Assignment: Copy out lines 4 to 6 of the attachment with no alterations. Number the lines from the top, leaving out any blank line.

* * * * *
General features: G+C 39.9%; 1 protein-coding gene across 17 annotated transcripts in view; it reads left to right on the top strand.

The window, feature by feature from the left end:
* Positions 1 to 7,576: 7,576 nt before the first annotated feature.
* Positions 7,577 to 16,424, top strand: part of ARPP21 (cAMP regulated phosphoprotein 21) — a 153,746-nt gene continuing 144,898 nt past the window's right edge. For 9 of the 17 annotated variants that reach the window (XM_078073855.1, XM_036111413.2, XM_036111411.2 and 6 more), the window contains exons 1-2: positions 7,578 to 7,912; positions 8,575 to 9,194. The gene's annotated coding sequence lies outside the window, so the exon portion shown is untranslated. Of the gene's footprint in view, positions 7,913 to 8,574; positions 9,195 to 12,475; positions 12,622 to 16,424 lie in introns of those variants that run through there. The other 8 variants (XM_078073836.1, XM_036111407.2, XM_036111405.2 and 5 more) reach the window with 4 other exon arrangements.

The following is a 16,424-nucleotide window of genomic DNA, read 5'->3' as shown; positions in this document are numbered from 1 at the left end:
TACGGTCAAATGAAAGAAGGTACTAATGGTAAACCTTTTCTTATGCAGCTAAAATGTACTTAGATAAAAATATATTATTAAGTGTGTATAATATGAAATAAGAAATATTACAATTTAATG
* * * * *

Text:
* Positions 7,577 to 16,424, top strand: part of ARPP21 (cAMP regulated phosphoprotein 21) — a 153,746-nt gene continuing 144,898 nt past the window's right edge. For 9 of the 17 annotated variants that reach the window (XM_078073855.1, XM_036111413.2, XM_036111411.2 and 6 more), the window contains exons 1-2: positions 7,578 to 7,912; positions 8,575 to 9,194. The gene's annotated coding sequence lies outside the window, so the exon portion shown is untranslated. Of the gene's footprint in view, positions 7,913 to 8,574; positions 9,195 to 12,475; positions 12,622 to 16,424 lie in introns of those variants that run through there. The other 8 variants (XM_078073836.1, XM_036111407.2, XM_036111405.2 and 5 more) reach the window with 4 other exon arrangements.

The following is a 16,424-nucleotide window of genomic DNA, read 5'->3' as shown; positions in this document are numbered from 1 at the left end:
TACGGTCAAATGAAAGAAGGTACTAATGGTAAACCTTTTCTTATGCAGCTAAAATGTACTTAGATAAAAATATATTATTAAGTGTGTATAATATGAAATAAGAAATATTACAATTTAATG